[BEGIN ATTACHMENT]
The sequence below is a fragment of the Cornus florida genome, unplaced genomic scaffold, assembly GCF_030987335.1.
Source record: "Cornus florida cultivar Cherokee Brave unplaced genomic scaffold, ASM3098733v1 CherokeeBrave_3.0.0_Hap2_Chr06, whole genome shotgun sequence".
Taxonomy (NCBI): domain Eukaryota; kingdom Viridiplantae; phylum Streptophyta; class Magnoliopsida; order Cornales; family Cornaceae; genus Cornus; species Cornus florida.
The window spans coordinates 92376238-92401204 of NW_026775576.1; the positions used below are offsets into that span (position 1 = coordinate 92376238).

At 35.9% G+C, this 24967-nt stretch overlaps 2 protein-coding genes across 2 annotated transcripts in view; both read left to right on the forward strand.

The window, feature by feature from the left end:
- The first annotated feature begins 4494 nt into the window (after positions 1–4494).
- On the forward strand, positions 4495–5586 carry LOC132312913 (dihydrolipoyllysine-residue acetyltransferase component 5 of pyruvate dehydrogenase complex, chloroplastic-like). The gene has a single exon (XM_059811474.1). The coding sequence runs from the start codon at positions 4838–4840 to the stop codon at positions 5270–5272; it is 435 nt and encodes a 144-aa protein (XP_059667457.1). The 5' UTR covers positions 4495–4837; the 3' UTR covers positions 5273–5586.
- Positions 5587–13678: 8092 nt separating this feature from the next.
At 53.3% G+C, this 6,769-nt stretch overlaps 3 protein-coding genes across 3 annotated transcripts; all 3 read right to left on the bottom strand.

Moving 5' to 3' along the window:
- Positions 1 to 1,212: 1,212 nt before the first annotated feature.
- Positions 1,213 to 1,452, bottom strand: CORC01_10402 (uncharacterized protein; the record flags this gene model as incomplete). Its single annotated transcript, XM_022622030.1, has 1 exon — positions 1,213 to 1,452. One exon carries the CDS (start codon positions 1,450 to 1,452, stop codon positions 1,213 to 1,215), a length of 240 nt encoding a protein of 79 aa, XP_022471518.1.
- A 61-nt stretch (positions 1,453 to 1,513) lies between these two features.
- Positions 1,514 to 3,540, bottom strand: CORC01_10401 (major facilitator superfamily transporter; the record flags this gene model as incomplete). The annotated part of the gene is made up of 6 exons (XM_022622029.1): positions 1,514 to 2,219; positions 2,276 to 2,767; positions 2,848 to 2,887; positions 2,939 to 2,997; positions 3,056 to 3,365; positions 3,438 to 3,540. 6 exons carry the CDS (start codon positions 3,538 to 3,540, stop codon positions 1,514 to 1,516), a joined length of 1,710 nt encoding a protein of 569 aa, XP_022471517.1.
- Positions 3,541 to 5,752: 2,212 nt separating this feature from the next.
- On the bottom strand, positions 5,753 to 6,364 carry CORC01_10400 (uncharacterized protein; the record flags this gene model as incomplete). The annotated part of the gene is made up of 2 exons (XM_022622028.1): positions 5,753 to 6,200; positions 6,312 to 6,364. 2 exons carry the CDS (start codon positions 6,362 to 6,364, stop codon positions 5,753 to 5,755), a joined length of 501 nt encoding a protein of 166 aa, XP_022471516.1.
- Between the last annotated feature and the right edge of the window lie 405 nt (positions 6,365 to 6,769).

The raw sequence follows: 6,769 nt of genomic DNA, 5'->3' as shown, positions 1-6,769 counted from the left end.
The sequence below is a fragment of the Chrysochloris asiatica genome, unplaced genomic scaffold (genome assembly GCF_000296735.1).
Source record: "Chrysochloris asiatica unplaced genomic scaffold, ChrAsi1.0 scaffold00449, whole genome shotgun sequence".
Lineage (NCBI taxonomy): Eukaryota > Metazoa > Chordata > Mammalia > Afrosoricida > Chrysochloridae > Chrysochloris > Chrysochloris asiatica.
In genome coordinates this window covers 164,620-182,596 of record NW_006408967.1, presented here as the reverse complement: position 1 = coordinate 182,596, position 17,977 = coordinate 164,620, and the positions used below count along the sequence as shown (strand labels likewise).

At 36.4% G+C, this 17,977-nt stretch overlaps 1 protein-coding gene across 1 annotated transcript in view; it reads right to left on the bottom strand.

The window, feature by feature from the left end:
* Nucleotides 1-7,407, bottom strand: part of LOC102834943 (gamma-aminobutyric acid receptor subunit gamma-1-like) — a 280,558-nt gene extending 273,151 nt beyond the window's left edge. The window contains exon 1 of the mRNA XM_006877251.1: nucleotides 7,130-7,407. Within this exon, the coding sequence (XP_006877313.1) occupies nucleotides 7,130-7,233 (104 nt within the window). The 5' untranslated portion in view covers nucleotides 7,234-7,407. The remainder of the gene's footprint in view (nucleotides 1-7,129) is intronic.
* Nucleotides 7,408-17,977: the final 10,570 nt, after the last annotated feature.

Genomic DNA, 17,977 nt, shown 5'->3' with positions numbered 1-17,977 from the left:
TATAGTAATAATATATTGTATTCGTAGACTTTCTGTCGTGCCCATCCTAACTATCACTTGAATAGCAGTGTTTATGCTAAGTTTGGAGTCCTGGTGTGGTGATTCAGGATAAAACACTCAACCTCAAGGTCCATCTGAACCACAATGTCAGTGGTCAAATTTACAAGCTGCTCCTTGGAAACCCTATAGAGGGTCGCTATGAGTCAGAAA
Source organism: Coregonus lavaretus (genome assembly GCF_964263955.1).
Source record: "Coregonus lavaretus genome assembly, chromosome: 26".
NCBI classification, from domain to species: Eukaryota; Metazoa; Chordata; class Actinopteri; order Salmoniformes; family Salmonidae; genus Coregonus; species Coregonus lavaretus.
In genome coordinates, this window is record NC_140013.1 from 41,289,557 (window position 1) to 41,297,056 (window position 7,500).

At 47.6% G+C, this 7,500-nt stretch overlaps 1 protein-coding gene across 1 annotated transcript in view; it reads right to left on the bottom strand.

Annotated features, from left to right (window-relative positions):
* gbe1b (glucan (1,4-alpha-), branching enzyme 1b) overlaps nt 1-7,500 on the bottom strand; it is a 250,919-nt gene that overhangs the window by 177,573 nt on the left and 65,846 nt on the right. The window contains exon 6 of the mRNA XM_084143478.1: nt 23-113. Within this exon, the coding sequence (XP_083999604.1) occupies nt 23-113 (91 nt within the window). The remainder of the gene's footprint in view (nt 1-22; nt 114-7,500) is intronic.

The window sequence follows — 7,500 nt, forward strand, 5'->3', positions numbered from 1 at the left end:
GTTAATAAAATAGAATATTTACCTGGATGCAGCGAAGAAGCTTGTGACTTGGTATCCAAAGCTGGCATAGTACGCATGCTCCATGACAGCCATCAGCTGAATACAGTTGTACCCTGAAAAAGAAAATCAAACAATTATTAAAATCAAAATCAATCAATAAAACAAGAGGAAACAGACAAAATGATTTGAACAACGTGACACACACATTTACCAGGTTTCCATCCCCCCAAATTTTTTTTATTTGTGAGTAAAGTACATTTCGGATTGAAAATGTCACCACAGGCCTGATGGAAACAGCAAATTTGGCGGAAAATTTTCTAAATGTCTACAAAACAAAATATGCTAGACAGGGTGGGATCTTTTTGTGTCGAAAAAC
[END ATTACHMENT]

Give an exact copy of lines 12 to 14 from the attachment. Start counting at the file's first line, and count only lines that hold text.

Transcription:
- Positions 1 to 1,212: 1,212 nt before the first annotated feature.
- Positions 1,213 to 1,452, bottom strand: CORC01_10402 (uncharacterized protein; the record flags this gene model as incomplete). Its single annotated transcript, XM_022622030.1, has 1 exon — positions 1,213 to 1,452. One exon carries the CDS (start codon positions 1,450 to 1,452, stop codon positions 1,213 to 1,215), a length of 240 nt encoding a protein of 79 aa, XP_022471518.1.
- A 61-nt stretch (positions 1,453 to 1,513) lies between these two features.